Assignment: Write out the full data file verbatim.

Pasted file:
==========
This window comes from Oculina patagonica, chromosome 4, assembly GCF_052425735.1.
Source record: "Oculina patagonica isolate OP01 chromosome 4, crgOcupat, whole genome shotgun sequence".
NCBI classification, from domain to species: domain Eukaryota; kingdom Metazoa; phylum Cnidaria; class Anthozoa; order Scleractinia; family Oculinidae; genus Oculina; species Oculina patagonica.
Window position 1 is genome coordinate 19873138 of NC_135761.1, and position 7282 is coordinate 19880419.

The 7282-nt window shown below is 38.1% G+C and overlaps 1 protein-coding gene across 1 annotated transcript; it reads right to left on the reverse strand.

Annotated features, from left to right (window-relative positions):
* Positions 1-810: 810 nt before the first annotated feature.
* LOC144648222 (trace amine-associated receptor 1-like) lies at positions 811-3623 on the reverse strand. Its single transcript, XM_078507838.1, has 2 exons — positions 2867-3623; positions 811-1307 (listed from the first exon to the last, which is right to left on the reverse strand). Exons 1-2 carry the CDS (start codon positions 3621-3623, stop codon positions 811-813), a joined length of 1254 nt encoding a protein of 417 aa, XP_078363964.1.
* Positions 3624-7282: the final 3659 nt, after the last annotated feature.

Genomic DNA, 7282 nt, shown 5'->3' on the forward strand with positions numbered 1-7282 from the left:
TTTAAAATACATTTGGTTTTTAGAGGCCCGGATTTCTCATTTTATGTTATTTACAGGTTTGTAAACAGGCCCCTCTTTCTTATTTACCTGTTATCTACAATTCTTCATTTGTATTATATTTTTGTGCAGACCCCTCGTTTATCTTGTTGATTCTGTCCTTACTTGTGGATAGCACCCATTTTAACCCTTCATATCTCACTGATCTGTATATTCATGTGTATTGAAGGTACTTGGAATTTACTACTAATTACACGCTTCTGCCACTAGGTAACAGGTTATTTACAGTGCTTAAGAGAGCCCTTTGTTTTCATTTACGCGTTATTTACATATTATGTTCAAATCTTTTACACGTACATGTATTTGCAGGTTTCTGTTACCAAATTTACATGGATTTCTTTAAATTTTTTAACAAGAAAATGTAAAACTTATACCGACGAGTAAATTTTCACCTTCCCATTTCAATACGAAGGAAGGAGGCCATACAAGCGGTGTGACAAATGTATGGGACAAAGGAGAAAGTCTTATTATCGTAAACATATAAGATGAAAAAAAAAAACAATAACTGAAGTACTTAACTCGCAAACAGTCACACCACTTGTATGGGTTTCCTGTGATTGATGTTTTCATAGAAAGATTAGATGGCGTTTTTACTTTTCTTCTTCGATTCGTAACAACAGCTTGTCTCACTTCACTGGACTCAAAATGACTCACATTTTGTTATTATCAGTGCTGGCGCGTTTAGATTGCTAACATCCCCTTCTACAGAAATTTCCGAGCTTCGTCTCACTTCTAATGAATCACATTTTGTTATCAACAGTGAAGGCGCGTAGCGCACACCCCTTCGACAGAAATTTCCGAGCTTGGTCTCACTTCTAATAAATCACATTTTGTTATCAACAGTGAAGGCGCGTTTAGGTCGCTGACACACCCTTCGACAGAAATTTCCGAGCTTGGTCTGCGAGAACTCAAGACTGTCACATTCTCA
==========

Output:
This window comes from Oculina patagonica, chromosome 4, assembly GCF_052425735.1.
Source record: "Oculina patagonica isolate OP01 chromosome 4, crgOcupat, whole genome shotgun sequence".
NCBI classification, from domain to species: domain Eukaryota; kingdom Metazoa; phylum Cnidaria; class Anthozoa; order Scleractinia; family Oculinidae; genus Oculina; species Oculina patagonica.
Window position 1 is genome coordinate 19873138 of NC_135761.1, and position 7282 is coordinate 19880419.

The 7282-nt window shown below is 38.1% G+C and overlaps 1 protein-coding gene across 1 annotated transcript; it reads right to left on the reverse strand.

Annotated features, from left to right (window-relative positions):
* Positions 1-810: 810 nt before the first annotated feature.
* LOC144648222 (trace amine-associated receptor 1-like) lies at positions 811-3623 on the reverse strand. Its single transcript, XM_078507838.1, has 2 exons — positions 2867-3623; positions 811-1307 (listed from the first exon to the last, which is right to left on the reverse strand). Exons 1-2 carry the CDS (start codon positions 3621-3623, stop codon positions 811-813), a joined length of 1254 nt encoding a protein of 417 aa, XP_078363964.1.
* Positions 3624-7282: the final 3659 nt, after the last annotated feature.

Genomic DNA, 7282 nt, shown 5'->3' on the forward strand with positions numbered 1-7282 from the left:
TTTAAAATACATTTGGTTTTTAGAGGCCCGGATTTCTCATTTTATGTTATTTACAGGTTTGTAAACAGGCCCCTCTTTCTTATTTACCTGTTATCTACAATTCTTCATTTGTATTATATTTTTGTGCAGACCCCTCGTTTATCTTGTTGATTCTGTCCTTACTTGTGGATAGCACCCATTTTAACCCTTCATATCTCACTGATCTGTATATTCATGTGTATTGAAGGTACTTGGAATTTACTACTAATTACACGCTTCTGCCACTAGGTAACAGGTTATTTACAGTGCTTAAGAGAGCCCTTTGTTTTCATTTACGCGTTATTTACATATTATGTTCAAATCTTTTACACGTACATGTATTTGCAGGTTTCTGTTACCAAATTTACATGGATTTCTTTAAATTTTTTAACAAGAAAATGTAAAACTTATACCGACGAGTAAATTTTCACCTTCCCATTTCAATACGAAGGAAGGAGGCCATACAAGCGGTGTGACAAATGTATGGGACAAAGGAGAAAGTCTTATTATCGTAAACATATAAGATGAAAAAAAAAAACAATAACTGAAGTACTTAACTCGCAAACAGTCACACCACTTGTATGGGTTTCCTGTGATTGATGTTTTCATAGAAAGATTAGATGGCGTTTTTACTTTTCTTCTTCGATTCGTAACAACAGCTTGTCTCACTTCACTGGACTCAAAATGACTCACATTTTGTTATTATCAGTGCTGGCGCGTTTAGATTGCTAACATCCCCTTCTACAGAAATTTCCGAGCTTCGTCTCACTTCTAATGAATCACATTTTGTTATCAACAGTGAAGGCGCGTAGCGCACACCCCTTCGACAGAAATTTCCGAGCTTGGTCTCACTTCTAATAAATCACATTTTGTTATCAACAGTGAAGGCGCGTTTAGGTCGCTGACACACCCTTCGACAGAAATTTCCGAGCTTGGTCTGCGAGAACTCAAGACTGTCACATTCTCA